All are welcome to trick or treat free of judgment at my home, and kids don't need to have a special color bucket to be welcomed.

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Trick or Treat

For many kids going trick or treating is a right of passage. I remember when I was a kid I loved Halloween because it was so much fun to get to dress up and pretend to be someone else while going door to door to get some candy.  It's always been a simple fun activity.  In recent years I've seen a trend on social media about kids using different colored buckets to show whether they are autistic, or have sensory processing issues, and while I truly think those sharing this have their hearts in the right place, I think we're going about this the wrong way.

Allow Me to Explain

Halloween is a holiday that is supposed to be fun for everyone, and kids who may have certain conditions, should not have to disclose their personal medical information just to receive a piece of candy or a small trinket on Halloween.  If you have an issue with a child because they don't (or can't) say "trick or treat" that's your problem.  If it bothers you that much you should just keep your porch light off and the door locked on Halloween. Kids shouldn't have to wear a big sign that says "I'm nonverbal" for you to just be kind and give them a piece of candy.


I guess what I'm trying to say is instead of making it so kids have to disclose personal information to people, we should all just try to be kind. We should try being a little more compassionate on Halloween (and honestly every other day of the year) and realize everyone is different.  The kid who doesn't say "trick or treat" might be nonverbal, and the kid who asks to pick out which candy they want may have allergies, or maybe they have texture preferences due to sensory issues.   Whatever the case may be, it's none of your business.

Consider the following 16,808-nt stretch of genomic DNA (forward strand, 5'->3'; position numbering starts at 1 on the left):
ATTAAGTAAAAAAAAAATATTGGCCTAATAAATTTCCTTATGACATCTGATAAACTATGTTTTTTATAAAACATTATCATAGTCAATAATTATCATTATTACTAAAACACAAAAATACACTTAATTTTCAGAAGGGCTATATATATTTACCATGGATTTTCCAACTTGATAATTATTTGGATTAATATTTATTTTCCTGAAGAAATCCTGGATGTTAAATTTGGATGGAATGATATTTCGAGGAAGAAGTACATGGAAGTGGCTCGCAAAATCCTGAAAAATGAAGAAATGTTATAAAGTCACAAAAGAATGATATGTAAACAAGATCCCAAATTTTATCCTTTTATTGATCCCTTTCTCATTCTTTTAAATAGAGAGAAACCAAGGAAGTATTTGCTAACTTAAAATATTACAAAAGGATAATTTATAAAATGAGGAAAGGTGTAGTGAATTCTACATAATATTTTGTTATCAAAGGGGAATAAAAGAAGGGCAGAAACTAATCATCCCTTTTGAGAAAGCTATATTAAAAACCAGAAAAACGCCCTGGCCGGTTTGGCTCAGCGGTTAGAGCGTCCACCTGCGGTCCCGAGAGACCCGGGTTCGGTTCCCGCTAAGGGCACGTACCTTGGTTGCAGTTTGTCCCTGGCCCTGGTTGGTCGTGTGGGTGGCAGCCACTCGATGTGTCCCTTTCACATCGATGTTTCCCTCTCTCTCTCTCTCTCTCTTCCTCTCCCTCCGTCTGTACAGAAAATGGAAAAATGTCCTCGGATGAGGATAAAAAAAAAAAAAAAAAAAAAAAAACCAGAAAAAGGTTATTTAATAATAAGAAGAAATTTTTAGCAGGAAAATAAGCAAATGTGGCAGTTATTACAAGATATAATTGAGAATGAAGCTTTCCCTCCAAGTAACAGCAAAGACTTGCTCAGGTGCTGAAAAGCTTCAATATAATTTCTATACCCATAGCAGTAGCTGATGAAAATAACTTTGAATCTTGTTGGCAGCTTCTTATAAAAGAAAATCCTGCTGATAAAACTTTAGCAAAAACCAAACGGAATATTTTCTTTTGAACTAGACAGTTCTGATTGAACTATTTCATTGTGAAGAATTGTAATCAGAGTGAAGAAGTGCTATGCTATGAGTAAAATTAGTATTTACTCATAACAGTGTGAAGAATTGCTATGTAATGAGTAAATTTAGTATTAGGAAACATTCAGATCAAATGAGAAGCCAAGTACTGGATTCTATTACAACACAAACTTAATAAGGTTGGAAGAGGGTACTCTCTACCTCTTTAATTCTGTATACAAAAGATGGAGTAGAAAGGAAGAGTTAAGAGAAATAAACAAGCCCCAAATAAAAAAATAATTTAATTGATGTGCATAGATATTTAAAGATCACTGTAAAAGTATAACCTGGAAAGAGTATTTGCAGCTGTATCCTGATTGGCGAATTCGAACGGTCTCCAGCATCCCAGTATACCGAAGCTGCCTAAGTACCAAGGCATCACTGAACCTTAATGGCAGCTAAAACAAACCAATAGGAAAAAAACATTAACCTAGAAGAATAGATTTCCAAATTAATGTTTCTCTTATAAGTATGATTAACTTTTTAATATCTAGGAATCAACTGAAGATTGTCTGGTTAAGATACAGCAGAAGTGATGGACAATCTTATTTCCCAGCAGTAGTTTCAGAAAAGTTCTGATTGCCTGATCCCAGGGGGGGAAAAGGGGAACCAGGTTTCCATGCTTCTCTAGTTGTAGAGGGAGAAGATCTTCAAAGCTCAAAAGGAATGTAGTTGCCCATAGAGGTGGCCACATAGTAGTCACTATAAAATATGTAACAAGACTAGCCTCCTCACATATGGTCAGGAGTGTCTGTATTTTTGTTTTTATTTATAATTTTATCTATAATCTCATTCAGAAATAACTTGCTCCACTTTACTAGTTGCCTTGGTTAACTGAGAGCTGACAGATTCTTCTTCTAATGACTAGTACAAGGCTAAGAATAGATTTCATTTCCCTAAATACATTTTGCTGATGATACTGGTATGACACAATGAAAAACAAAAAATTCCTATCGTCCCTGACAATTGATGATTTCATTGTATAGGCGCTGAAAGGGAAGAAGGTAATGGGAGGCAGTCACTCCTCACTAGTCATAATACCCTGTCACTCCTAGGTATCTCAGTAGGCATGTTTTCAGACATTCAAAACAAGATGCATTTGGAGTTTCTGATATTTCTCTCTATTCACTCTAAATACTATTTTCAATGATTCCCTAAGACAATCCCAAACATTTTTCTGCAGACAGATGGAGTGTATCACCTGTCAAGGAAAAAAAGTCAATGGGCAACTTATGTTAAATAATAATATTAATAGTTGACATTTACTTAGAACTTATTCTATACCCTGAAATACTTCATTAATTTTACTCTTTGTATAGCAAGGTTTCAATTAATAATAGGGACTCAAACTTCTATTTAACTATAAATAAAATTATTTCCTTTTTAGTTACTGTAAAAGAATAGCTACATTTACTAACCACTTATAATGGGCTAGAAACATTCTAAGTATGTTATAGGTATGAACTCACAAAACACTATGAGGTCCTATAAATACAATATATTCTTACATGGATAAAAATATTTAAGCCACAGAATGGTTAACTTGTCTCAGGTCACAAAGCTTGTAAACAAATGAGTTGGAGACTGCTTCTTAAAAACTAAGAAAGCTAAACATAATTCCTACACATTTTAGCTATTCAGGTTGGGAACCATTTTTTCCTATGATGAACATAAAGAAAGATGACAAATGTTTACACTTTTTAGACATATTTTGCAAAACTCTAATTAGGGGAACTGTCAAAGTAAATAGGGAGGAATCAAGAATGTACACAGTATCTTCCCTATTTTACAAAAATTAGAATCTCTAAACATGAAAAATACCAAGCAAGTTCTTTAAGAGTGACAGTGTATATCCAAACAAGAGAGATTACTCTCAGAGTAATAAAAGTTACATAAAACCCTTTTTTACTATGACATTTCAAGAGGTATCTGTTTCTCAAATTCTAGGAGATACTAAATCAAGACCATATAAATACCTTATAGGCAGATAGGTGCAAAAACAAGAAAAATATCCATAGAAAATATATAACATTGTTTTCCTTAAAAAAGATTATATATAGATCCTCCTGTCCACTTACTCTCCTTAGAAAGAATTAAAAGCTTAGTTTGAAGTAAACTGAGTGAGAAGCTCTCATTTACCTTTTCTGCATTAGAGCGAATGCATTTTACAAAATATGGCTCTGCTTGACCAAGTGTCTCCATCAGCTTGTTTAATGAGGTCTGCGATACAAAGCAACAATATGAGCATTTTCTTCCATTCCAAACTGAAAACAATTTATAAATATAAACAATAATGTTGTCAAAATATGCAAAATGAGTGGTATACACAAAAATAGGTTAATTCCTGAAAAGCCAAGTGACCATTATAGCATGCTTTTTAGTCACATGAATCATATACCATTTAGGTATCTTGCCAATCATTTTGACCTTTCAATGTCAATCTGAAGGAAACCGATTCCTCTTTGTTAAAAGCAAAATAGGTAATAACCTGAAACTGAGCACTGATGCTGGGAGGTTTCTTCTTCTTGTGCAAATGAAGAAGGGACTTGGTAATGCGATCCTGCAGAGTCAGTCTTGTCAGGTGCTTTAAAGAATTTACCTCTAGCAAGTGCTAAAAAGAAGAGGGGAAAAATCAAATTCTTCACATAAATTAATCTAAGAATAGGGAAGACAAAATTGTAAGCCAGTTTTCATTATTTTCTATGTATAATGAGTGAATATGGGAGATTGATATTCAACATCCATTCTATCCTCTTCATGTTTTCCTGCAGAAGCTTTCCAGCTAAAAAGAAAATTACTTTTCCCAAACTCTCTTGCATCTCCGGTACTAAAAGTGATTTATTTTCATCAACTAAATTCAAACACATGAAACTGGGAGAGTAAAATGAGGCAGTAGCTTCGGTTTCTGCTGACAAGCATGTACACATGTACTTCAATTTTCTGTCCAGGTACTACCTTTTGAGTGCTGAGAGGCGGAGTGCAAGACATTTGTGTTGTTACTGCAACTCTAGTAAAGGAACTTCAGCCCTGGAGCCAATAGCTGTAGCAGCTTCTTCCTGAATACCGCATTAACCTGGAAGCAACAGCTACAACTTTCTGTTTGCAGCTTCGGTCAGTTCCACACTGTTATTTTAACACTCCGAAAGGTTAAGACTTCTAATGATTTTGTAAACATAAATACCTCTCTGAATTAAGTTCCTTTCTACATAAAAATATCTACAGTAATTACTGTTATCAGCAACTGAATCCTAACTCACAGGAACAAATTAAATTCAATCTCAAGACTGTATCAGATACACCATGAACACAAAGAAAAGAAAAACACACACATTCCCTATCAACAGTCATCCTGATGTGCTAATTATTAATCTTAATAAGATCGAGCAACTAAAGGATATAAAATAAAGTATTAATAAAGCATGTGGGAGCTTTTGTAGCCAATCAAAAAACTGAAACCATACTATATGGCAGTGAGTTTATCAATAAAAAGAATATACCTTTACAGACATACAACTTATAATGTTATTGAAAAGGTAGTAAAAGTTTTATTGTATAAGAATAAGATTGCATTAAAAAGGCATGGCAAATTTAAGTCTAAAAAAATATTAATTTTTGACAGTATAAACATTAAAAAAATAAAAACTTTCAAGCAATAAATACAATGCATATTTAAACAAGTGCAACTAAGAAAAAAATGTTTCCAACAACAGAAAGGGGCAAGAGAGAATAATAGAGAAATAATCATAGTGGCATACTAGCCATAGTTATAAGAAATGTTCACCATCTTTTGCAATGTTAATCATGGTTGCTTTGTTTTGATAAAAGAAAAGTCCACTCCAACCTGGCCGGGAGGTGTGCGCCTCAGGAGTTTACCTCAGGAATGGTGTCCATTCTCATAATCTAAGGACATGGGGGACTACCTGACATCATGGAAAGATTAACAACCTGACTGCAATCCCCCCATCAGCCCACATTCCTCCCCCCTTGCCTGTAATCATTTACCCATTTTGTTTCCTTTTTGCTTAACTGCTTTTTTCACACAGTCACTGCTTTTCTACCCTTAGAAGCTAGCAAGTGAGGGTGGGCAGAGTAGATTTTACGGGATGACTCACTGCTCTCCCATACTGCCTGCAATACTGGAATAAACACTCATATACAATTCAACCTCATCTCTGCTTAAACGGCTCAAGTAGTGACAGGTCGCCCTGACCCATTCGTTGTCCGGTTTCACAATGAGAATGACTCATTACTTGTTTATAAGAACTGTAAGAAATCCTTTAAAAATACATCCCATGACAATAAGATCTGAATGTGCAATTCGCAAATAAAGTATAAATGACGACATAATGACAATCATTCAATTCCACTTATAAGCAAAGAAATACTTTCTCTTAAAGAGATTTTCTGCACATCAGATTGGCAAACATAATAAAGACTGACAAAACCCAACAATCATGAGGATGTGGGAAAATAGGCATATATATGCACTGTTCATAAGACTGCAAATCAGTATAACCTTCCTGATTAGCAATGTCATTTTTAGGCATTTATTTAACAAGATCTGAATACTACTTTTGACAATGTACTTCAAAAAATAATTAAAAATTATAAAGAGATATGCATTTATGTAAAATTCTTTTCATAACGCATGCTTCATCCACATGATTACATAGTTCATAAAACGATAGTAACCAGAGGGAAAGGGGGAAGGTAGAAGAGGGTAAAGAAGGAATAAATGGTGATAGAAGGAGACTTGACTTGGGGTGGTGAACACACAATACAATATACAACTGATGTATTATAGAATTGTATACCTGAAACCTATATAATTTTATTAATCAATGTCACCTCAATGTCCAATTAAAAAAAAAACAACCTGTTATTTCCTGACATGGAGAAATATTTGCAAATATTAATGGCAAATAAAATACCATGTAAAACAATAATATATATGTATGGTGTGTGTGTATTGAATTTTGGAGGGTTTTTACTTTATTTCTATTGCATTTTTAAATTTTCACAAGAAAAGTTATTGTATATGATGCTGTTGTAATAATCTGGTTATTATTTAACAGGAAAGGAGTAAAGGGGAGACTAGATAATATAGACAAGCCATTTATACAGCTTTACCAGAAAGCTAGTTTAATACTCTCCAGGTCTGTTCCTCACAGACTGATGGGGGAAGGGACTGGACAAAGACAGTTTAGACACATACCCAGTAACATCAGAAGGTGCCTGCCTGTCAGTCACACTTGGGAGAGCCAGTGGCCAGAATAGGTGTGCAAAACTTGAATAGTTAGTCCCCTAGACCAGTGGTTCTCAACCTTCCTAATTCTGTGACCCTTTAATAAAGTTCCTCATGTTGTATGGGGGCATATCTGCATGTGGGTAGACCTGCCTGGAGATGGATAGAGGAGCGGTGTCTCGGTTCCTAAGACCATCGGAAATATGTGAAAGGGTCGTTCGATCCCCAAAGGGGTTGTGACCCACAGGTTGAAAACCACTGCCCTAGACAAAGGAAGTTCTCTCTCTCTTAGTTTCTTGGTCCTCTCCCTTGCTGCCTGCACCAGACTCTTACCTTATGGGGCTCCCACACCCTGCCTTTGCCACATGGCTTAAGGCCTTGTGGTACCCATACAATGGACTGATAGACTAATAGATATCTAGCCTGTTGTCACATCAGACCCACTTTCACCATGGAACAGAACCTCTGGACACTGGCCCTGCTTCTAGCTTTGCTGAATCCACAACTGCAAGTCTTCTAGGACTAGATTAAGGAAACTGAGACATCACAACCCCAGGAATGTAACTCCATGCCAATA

I know for my house trick-or-treaters of all kinds are welcome without question.  I'll open the door, probably comment on how cool the kid's costume is, and drop a couple of pieces of candy in their bucket.  It's not that deep.

Children trick or treating

And while we're at it, if teenagers want to go out and trick or treat, let them without making a snarky comment. They could be doing a million other things and they decided to spend their evening dressed up to get some candy.  It's a wholesome activity and all who want to participate should be able to.  Let kids be kids. 

Teal Pumpkin Project

While we're on the subject of trick or treating, I do want to quickly add that I think the Teal Pumpkin Project is a fantastic idea. The teal pumpkin project is an initiative to show which houses have allergy-friendly options for trick-or-treaters.  You can add your house to the Teal Pumpkin map and put a teal pumpkin outside to show that you have safe options at your house for children who have severe food allergies.  This is a great way to show that your house is allergy-friendly, without making it so kids have to disclose their medical history.

LOOK: How Halloween has changed in the past 100 years

Stacker compiled a list of ways that Halloween has changed over the last 100 years, from how we celebrate it on the day to the costumes we wear trick-or-treating. We’ve included events, inventions, and trends that changed the ways that Halloween was celebrated over time. Many of these traditions were phased out over time. But just like fake blood in a carpet, every bit of Halloween’s history left an impression we can see traces of today.

Gallery Credit: Brit McGinnis


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